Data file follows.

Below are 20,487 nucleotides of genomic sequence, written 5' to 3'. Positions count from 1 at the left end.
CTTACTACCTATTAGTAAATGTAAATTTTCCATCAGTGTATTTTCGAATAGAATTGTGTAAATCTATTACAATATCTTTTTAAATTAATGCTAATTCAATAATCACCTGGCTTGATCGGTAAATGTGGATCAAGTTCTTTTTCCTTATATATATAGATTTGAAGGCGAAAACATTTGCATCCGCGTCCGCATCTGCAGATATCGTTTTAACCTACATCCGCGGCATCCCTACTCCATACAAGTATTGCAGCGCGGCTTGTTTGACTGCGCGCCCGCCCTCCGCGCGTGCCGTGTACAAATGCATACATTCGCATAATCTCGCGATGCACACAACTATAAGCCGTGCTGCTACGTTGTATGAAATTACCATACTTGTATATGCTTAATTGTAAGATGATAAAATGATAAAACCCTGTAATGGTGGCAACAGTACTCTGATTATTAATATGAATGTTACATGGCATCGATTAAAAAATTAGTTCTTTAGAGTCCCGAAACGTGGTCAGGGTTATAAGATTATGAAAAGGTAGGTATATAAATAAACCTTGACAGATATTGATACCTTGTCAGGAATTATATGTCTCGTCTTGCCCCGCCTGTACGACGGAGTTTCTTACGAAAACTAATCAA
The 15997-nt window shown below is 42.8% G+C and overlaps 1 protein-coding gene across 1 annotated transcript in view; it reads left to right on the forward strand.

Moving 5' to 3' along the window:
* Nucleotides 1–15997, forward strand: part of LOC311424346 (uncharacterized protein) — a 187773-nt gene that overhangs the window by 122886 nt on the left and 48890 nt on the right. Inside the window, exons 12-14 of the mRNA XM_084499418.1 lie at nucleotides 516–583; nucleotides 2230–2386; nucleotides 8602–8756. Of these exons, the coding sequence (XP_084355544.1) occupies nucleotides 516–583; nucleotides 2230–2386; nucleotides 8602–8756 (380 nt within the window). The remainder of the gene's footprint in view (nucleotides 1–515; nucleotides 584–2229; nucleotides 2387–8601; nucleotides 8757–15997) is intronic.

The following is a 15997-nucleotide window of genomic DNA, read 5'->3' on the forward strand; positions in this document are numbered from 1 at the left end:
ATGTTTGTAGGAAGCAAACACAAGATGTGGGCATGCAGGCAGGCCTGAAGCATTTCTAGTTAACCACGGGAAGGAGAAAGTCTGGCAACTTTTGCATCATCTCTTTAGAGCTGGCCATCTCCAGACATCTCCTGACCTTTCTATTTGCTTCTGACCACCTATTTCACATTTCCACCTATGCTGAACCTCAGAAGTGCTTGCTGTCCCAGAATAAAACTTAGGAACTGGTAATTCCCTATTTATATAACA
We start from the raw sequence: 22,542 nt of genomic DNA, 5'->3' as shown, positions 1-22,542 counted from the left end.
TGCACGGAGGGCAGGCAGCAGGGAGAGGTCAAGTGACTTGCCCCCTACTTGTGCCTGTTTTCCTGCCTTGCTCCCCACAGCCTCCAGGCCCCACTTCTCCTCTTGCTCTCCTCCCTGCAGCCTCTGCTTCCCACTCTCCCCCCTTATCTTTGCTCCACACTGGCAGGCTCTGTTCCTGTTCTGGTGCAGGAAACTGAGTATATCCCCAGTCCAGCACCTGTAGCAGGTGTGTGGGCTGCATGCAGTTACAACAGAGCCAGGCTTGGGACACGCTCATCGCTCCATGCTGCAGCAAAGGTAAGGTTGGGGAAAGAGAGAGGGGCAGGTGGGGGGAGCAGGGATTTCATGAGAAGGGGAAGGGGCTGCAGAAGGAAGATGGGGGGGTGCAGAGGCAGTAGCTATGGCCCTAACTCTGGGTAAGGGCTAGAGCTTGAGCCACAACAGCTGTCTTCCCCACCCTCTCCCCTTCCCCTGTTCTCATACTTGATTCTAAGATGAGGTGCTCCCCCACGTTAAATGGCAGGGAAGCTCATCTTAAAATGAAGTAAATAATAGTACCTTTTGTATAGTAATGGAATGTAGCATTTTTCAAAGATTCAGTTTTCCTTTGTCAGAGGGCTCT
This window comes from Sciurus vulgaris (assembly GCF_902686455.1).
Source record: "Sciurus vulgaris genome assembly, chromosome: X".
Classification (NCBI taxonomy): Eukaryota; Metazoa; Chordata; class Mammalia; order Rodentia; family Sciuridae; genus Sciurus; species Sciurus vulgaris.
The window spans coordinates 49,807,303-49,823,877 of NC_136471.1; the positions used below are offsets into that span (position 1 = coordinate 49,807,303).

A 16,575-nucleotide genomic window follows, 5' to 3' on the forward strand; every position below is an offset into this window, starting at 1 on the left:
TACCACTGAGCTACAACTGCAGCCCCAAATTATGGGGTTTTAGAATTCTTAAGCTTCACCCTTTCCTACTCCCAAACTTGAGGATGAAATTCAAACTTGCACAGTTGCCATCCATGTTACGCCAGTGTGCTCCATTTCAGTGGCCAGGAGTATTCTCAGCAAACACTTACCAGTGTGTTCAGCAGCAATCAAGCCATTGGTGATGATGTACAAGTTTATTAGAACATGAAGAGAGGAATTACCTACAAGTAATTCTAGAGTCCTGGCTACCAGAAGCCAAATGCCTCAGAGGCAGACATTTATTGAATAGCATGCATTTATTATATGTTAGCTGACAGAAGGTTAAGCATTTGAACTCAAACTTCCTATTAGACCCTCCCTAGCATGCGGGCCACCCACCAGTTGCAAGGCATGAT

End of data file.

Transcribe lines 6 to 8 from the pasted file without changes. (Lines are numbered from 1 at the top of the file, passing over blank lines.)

The following is a 15997-nucleotide window of genomic DNA, read 5'->3' on the forward strand; positions in this document are numbered from 1 at the left end:
ATGTTTGTAGGAAGCAAACACAAGATGTGGGCATGCAGGCAGGCCTGAAGCATTTCTAGTTAACCACGGGAAGGAGAAAGTCTGGCAACTTTTGCATCATCTCTTTAGAGCTGGCCATCTCCAGACATCTCCTGACCTTTCTATTTGCTTCTGACCACCTATTTCACATTTCCACCTATGCTGAACCTCAGAAGTGCTTGCTGTCCCAGAATAAAACTTAGGAACTGGTAATTCCCTATTTATATAACA
We start from the raw sequence: 22,542 nt of genomic DNA, 5'->3' as shown, positions 1-22,542 counted from the left end.